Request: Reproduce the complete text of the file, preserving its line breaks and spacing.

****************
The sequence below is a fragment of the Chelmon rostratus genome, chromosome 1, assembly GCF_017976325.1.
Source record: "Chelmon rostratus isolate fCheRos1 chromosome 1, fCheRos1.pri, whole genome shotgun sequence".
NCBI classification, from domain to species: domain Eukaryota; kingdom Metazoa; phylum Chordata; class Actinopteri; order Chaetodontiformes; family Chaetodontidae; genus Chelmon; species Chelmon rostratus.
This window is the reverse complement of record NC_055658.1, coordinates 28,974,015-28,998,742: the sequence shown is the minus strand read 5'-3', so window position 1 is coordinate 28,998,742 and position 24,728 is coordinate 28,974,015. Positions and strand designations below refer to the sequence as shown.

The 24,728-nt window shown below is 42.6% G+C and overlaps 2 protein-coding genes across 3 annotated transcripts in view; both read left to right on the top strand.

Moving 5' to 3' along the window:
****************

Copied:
The sequence below is a fragment of the Chelmon rostratus genome, chromosome 1, assembly GCF_017976325.1.
Source record: "Chelmon rostratus isolate fCheRos1 chromosome 1, fCheRos1.pri, whole genome shotgun sequence".
NCBI classification, from domain to species: domain Eukaryota; kingdom Metazoa; phylum Chordata; class Actinopteri; order Chaetodontiformes; family Chaetodontidae; genus Chelmon; species Chelmon rostratus.
This window is the reverse complement of record NC_055658.1, coordinates 28,974,015-28,998,742: the sequence shown is the minus strand read 5'-3', so window position 1 is coordinate 28,998,742 and position 24,728 is coordinate 28,974,015. Positions and strand designations below refer to the sequence as shown.

The 24,728-nt window shown below is 42.6% G+C and overlaps 2 protein-coding genes across 3 annotated transcripts in view; both read left to right on the top strand.

Moving 5' to 3' along the window: